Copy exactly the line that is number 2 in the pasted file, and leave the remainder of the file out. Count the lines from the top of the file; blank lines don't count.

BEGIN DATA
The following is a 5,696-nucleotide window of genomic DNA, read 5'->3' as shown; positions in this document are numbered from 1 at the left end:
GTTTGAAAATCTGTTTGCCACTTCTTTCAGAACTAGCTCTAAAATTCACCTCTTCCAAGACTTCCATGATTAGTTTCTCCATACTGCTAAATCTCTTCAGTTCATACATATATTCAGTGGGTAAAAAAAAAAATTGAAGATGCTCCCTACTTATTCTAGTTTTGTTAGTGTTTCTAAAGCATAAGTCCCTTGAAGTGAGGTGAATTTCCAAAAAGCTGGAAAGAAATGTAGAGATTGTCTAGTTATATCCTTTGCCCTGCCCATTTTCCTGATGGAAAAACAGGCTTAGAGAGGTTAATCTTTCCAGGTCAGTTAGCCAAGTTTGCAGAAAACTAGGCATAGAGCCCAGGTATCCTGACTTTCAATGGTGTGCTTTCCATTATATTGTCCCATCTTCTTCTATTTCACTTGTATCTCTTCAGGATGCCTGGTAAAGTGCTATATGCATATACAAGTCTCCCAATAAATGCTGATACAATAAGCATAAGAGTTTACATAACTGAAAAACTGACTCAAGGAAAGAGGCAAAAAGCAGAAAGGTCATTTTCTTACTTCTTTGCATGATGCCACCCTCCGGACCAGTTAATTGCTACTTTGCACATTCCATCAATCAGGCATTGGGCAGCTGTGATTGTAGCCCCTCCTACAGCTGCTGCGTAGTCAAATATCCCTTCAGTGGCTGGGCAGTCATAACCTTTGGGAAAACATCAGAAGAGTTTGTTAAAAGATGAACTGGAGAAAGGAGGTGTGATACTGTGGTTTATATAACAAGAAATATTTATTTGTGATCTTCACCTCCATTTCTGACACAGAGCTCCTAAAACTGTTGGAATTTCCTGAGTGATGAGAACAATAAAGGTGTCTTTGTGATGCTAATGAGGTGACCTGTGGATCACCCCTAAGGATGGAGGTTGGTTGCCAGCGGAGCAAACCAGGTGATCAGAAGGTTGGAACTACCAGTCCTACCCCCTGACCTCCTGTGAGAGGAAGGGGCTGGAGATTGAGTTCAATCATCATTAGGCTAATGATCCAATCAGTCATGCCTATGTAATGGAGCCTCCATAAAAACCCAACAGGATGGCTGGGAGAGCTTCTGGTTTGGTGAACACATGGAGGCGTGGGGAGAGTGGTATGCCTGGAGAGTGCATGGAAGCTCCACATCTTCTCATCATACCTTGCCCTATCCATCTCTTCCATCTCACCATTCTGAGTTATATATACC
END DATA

GTTTGAAAATCTGTTTGCCACTTCTTTCAGAACTAGCTCTAAAATTCACCTCTTCCAAGACTTCCATGATTAGTTTCTCCATACTGCTAAATCTCTTCAGTTCATACATATATTCAGTGGGTAAAAAAAAAAATTGAAGATGCTCCCTACTTATTCTAGTTTTGTTAGTGTTTCTAAAGCATAAGTCCCTTGAAGTGAGGTGAATTTCCAAAAAGCTGGAAAGAAATGTAGAGATTGTCTAGTTATATCCTTTGCCCTGCCCATTTTCCTGATGGAAAAACAGGCTTAGAGAGGTTAATCTTTCCAGGTCAGTTAGCCAAGTTTGCAGAAAACTAGGCATAGAGCCCAGGTATCCTGACTTTCAATGGTGTGCTTTCCATTATATTGTCCCATCTTCTTCTATTTCACTTGTATCTCTTCAGGATGCCTGGTAAAGTGCTATATGCATATACAAGTCTCCCAATAAATGCTGATACAATAAGCATAAGAGTTTACATAACTGAAAAACTGACTCAAGGAAAGAGGCAAAAAGCAGAAAGGTCATTTTCTTACTTCTTTGCATGATGCCACCCTCCGGACCAGTTAATTGCTACTTTGCACATTCCATCAATCAGGCATTGGGCAGCTGTGATTGTAGCCCCTCCTACAGCTGCTGCGTAGTCAAATATCCCTTCAGTGGCTGGGCAGTCATAACCTTTGGGAAAACATCAGAAGAGTTTGTTAAAAGATGAACTGGAGAAAGGAGGTGTGATACTGTGGTTTATATAACAAGAAATATTTATTTGTGATCTTCACCTCCATTTCTGACACAGAGCTCCTAAAACTGTTGGAATTTCCTGAGTGATGAGAACAATAAAGGTGTCTTTGTGATGCTAATGAGGTGACCTGTGGATCACCCCTAAGGATGGAGGTTGGTTGCCAGCGGAGCAAACCAGGTGATCAGAAGGTTGGAACTACCAGTCCTACCCCCTGACCTCCTGTGAGAGGAAGGGGCTGGAGATTGAGTTCAATCATCATTAGGCTAATGATCCAATCAGTCATGCCTATGTAATGGAGCCTCCATAAAAACCCAACAGGATGGCTGGGAGAGCTTCTGGTTTGGTGAACACATGGAGGCGTGGGGAGAGTGGTATGCCTGGAGAGTGCATGGAAGCTCCACATCTTCTCATCATACCTTGCCCTATCCATCTCTTCCATCTCACCATTCTGAGTTATATATACC